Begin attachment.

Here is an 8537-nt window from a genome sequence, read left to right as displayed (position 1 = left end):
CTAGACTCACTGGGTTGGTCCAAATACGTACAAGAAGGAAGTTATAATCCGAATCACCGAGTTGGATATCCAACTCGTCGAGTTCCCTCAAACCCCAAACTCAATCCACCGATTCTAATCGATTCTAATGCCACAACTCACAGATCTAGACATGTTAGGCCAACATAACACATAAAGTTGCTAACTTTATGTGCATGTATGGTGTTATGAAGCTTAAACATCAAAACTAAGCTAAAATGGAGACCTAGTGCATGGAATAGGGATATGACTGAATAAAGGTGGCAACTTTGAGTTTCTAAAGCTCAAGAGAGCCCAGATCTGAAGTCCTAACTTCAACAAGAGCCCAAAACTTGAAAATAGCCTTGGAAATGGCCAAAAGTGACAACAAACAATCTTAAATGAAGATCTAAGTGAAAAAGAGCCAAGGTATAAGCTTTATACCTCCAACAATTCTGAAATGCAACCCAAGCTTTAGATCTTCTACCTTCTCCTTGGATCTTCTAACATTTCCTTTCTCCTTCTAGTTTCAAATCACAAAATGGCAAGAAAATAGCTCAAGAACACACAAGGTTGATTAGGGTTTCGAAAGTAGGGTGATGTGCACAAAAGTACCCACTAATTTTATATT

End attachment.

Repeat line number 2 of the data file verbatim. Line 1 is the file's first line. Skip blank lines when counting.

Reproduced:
CTAGACTCACTGGGTTGGTCCAAATACGTACAAGAAGGAAGTTATAATCCGAATCACCGAGTTGGATATCCAACTCGTCGAGTTCCCTCAAACCCCAAACTCAATCCACCGATTCTAATCGATTCTAATGCCACAACTCACAGATCTAGACATGTTAGGCCAACATAACACATAAAGTTGCTAACTTTATGTGCATGTATGGTGTTATGAAGCTTAAACATCAAAACTAAGCTAAAATGGAGACCTAGTGCATGGAATAGGGATATGACTGAATAAAGGTGGCAACTTTGAGTTTCTAAAGCTCAAGAGAGCCCAGATCTGAAGTCCTAACTTCAACAAGAGCCCAAAACTTGAAAATAGCCTTGGAAATGGCCAAAAGTGACAACAAACAATCTTAAATGAAGATCTAAGTGAAAAAGAGCCAAGGTATAAGCTTTATACCTCCAACAATTCTGAAATGCAACCCAAGCTTTAGATCTTCTACCTTCTCCTTGGATCTTCTAACATTTCCTTTCTCCTTCTAGTTTCAAATCACAAAATGGCAAGAAAATAGCTCAAGAACACACAAGGTTGATTAGGGTTTCGAAAGTAGGGTGATGTGCACAAAAGTACCCACTAATTTTATATT